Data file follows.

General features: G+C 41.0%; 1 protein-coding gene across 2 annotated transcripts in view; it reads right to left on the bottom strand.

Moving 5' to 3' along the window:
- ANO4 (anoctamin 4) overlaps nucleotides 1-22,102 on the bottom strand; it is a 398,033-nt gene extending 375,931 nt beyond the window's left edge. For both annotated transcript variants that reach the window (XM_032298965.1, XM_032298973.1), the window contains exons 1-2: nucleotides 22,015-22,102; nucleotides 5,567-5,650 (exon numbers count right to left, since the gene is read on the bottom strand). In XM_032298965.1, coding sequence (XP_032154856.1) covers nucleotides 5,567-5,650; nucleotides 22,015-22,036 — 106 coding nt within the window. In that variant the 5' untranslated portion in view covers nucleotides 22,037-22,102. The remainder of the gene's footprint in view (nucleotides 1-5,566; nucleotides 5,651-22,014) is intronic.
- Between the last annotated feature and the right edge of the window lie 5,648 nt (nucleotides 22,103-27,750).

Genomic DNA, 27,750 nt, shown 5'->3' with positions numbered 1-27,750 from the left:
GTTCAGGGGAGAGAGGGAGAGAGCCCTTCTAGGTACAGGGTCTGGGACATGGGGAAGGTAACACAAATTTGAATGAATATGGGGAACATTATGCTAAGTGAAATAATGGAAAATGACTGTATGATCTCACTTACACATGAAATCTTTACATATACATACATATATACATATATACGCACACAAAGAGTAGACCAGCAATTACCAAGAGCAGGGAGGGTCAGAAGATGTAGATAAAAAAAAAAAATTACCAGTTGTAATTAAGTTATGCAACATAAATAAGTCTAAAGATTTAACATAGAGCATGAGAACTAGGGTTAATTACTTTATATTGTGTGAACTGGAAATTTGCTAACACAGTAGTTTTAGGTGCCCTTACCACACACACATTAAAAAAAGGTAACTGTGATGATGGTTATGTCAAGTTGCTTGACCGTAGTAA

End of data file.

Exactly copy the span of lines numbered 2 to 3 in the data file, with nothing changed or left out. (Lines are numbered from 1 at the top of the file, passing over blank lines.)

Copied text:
Moving 5' to 3' along the window:
- ANO4 (anoctamin 4) overlaps nucleotides 1-22,102 on the bottom strand; it is a 398,033-nt gene extending 375,931 nt beyond the window's left edge. For both annotated transcript variants that reach the window (XM_032298965.1, XM_032298973.1), the window contains exons 1-2: nucleotides 22,015-22,102; nucleotides 5,567-5,650 (exon numbers count right to left, since the gene is read on the bottom strand). In XM_032298965.1, coding sequence (XP_032154856.1) covers nucleotides 5,567-5,650; nucleotides 22,015-22,036 — 106 coding nt within the window. In that variant the 5' untranslated portion in view covers nucleotides 22,037-22,102. The remainder of the gene's footprint in view (nucleotides 1-5,566; nucleotides 5,651-22,014) is intronic.